This past week I heard these questions in an interview with Dr. Mark Hyman M.D. It set me to thinking. What happens when we turn these two questions around: How can we thrive? How can we help create a world in which we all can thrive?

In many of the newsletters I’ve sent out over the past 3 plus years, I’ve covered various aspects of this. Somehow these two questions seem to capture the essence of what and why I love to share: developing smart strategies for stressing less.

So much of our behavior is learned and modelled. If that’s the case, then we can learn behavior that is more supportive. Behavior that helps us flourish.

Our brains do have a tendency towards negativity. It’s part of the survival mechanism left over from our primitive ancestors. We had to be constantly on the alert: watchful, assessing the dangers that might be around the next turn in the path. I’ve learned that it is why, as a young woman, I would often think to myself “why is it so easy to be negative, while I have to work to be positive?”.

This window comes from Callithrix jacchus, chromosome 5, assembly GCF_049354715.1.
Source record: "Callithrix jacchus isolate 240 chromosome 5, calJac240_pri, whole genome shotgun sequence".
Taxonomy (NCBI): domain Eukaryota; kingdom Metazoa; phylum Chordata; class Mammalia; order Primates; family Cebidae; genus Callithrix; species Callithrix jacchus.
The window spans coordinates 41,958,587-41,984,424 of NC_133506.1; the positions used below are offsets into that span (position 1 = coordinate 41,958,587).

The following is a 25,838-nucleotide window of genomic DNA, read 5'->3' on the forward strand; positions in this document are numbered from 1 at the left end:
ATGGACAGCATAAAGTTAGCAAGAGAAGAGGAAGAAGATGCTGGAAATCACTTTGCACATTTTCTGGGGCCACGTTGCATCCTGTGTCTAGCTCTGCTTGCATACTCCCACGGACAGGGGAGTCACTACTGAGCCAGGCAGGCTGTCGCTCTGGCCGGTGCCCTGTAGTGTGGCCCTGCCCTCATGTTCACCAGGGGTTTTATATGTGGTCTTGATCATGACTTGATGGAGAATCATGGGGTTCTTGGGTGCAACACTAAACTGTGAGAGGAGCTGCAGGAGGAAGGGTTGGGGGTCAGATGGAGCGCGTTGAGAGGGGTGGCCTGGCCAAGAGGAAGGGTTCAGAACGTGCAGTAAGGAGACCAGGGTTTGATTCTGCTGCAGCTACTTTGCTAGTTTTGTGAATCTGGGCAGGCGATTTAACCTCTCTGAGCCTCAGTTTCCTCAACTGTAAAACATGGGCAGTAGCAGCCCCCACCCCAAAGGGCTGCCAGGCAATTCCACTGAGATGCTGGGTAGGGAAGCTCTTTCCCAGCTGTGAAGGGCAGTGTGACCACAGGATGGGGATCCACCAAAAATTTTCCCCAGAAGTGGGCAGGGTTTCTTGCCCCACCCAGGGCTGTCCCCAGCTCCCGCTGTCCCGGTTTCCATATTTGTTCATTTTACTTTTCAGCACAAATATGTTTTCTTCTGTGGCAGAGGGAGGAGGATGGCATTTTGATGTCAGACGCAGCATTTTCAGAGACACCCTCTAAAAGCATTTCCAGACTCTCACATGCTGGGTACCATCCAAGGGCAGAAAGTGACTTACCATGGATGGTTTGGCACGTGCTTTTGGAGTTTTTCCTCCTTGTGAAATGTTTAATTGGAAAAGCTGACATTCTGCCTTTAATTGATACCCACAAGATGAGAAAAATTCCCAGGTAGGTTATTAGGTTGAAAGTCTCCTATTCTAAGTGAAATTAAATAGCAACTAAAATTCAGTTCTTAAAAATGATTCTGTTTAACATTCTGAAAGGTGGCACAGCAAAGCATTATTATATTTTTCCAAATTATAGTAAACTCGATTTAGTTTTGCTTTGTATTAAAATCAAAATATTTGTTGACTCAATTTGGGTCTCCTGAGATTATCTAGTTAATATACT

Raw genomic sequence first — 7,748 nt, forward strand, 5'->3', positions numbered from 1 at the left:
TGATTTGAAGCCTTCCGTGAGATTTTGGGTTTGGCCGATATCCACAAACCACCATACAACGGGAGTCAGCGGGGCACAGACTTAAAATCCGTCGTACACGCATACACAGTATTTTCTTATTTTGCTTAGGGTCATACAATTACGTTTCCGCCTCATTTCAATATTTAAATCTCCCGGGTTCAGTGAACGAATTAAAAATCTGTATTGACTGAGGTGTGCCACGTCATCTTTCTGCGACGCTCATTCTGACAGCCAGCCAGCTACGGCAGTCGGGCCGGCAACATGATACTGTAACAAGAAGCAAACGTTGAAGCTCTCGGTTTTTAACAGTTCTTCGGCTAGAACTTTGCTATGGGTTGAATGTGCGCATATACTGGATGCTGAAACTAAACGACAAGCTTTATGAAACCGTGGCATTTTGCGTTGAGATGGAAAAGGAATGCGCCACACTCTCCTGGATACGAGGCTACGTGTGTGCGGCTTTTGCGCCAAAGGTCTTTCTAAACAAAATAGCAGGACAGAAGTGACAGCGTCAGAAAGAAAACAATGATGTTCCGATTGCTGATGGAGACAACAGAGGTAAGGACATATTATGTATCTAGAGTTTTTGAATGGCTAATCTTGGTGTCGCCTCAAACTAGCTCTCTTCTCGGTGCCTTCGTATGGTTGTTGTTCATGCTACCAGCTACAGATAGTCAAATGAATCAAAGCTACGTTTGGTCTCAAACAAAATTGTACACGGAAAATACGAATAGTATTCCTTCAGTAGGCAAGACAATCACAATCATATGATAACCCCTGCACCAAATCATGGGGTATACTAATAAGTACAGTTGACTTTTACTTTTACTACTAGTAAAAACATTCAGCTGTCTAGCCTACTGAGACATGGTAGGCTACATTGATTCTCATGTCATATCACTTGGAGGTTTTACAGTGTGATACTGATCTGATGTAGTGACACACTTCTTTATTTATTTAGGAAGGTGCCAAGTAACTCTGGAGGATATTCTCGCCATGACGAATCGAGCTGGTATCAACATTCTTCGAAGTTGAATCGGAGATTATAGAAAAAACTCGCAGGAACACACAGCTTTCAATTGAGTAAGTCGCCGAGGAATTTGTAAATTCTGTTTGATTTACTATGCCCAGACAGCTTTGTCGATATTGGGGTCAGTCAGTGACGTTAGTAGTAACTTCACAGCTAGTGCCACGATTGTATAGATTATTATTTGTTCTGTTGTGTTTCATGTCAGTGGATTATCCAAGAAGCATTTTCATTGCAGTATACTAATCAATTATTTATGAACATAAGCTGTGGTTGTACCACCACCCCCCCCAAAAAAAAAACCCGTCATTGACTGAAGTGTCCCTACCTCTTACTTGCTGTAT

But there is hope. As Dr. Rick Hanson, a neuropsychologist says: neurons that fire together, wire together. Simply knowing this is already a starting point for change. Start recognizing the patterns of your negative thoughts and to question them.

What you focus on grows. If you focus on the negativity in your life, you’re going to get more of it. Learn to focus on the good things. Be grateful for the slightest kindness someone shows. Respond to a person’s smile. Even if you don’t feel like smiling, just activating the facial muscles triggers a physiological response in your brain. You begin to feel better and to actually feel more like smiling. I think of it as a ‘fake it until you make it’ kind of behavior.